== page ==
I am a grumpy Pollyanna. And, this summer, the world is giving me lots of reasons to be grumpy. Gridlock and political posturing have consumed Washington. The Middle East is erupting on 12 fronts. Europe is caught in another round of East/West machination. Our moral compass is wildly turning as tens of thousands of desperate children stream across our southern border to be treated as criminals when they arrive.
And yet, the Pollyanna in me has no option but to believe that we as a society hold the keys to solving our own challenges and, by example at least, helping those struggling for personal freedom in other places. As Nicholas Kristof concluded in his excellent piece "Is a Hard Life Inherited?" about America's poor, solutions have to be powered by empathy.
Three years ago, we launched New Voice Strategies, a nonprofit designed to close the empathy gap by giving individuals a more direct say in our public institutions. We began with a focus on public education because we believe our investments in our children's future are a mirror to our collective power of empathy. If we can care as much about every child getting the opportunity to succeed as we do our own children, we can go a long way toward a more equitable society. We also believe in the wisdom of experience. Our work empowers leaders of large, cumbersome bureaucracies and their stakeholders to work together to solve the biggest problems and overcome the hurdles to success.
There are powerful forces against this kind of leadership. Research shows that human nature is wired against empathy because those in power have a hard time recognizing the perspectives of those on the front lines.
But, we still hold the keys. Our work uses technology to directly connect individuals with each other and with public officials -- U.S. Secretary of Education Arne Duncan, Minnesota Gov. Mark Dayton, Chicago Mayor Rahm Emanuel, among others -- in deep problem-solving. The results prove the power of a more deliberative approach. Thanks to Gov. Dayton and Brenda Cassellius, commissioner of the Minnesota Dept. of Education, for example, teachers across the state had input on the design and implementation of new principal and teacher evaluation systems.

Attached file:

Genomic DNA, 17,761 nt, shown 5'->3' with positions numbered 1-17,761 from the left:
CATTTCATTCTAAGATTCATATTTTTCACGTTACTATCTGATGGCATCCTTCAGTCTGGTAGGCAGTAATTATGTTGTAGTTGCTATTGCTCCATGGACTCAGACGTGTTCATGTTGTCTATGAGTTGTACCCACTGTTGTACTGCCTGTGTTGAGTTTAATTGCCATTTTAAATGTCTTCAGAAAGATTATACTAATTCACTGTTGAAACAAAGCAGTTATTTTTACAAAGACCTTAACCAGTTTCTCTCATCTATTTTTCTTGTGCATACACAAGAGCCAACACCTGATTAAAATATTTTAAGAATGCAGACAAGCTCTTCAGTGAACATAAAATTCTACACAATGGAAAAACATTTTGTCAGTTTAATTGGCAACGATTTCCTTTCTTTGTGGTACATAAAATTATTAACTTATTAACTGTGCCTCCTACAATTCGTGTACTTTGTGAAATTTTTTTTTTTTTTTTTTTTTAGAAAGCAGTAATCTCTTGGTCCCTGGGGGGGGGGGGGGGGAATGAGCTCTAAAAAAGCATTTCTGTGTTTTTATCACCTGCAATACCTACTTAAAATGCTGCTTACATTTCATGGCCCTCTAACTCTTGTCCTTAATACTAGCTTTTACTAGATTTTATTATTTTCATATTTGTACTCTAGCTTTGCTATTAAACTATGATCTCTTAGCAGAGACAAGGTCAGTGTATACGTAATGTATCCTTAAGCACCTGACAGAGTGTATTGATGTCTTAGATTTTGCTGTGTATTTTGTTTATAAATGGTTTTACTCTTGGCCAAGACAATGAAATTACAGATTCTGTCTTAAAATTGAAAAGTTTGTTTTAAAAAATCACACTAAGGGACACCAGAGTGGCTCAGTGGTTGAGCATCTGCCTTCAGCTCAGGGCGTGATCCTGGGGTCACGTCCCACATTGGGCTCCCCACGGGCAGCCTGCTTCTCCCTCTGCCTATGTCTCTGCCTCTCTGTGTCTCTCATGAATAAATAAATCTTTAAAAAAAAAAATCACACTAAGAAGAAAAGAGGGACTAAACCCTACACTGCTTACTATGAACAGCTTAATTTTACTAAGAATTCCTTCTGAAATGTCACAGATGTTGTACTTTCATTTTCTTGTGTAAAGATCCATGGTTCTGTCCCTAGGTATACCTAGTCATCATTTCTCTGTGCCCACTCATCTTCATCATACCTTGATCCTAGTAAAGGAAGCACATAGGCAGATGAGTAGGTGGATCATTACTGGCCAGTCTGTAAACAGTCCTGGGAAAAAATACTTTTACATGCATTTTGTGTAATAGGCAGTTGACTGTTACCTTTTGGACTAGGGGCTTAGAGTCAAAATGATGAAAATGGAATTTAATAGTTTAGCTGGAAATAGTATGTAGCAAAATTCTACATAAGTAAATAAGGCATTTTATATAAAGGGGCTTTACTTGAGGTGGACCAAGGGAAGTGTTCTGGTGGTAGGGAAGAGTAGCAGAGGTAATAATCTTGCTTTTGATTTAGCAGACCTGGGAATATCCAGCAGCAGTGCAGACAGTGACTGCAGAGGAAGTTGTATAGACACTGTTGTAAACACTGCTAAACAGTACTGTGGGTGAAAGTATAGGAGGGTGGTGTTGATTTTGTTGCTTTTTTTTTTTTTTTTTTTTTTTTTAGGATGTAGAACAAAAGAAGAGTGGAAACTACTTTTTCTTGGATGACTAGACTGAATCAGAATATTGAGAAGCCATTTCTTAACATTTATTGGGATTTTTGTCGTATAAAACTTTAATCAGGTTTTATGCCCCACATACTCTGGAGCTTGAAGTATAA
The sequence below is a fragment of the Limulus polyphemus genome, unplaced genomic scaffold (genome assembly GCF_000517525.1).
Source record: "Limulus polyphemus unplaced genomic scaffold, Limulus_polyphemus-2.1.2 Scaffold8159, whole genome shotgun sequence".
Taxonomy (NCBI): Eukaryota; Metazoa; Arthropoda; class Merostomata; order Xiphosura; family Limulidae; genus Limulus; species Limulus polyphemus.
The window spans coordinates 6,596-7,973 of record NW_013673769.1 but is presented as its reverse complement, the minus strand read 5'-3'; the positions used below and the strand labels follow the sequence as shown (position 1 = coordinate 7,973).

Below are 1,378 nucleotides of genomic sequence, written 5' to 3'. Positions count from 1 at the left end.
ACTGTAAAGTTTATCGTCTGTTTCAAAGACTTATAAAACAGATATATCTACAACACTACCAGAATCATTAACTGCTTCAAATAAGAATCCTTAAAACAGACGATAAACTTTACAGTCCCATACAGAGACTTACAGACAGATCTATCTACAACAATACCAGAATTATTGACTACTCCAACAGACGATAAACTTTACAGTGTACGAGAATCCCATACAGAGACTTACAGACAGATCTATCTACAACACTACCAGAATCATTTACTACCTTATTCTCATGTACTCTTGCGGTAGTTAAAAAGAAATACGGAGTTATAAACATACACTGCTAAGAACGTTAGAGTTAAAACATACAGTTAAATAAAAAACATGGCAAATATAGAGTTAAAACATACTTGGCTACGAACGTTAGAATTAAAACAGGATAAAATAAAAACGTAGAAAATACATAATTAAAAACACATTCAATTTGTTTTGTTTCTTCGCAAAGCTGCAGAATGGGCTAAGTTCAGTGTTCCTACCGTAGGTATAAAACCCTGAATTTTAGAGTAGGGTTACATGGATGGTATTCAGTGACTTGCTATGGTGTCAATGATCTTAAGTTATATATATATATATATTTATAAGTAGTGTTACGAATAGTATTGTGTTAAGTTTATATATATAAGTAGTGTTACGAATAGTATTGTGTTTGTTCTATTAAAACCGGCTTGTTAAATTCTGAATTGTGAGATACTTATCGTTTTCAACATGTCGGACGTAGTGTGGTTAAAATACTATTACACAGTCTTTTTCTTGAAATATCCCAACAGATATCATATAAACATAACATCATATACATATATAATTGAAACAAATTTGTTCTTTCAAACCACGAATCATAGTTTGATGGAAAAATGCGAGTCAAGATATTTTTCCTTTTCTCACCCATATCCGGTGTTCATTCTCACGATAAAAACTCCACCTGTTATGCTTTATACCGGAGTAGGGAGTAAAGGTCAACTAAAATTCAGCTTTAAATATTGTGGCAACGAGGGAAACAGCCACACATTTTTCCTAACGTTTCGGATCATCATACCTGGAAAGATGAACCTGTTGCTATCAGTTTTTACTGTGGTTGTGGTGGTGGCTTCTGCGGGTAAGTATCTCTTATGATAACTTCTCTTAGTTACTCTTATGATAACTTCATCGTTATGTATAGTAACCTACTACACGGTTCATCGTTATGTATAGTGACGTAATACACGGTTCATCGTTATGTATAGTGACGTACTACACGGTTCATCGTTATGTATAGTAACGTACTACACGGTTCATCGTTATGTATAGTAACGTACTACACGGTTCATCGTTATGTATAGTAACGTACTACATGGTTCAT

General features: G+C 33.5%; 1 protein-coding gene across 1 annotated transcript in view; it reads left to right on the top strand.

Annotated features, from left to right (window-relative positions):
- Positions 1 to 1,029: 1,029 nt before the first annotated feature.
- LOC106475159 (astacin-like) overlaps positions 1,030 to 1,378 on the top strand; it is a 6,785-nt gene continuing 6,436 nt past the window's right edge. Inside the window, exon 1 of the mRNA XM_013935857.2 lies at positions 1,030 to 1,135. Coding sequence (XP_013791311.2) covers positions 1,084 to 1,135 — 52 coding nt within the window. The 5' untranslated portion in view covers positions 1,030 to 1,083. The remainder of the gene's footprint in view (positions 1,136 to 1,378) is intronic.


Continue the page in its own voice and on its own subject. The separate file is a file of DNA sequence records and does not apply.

That's why Kristof's observations about solving the problems of inequality in our society make so much sense. The way we create solutions is almost as important as the solutions themselves. We need more leaders who understand that and engage in more authentic engagement. We need them to do more actual listening and less checking the constituency outreach box. If teachers and public leaders, amidst the politics of education reform and posturing of labor relations, can overcome the powerful forces of human nature, who can't? With the power of a little more empathy, just imagine all the opportunity gaps we can close.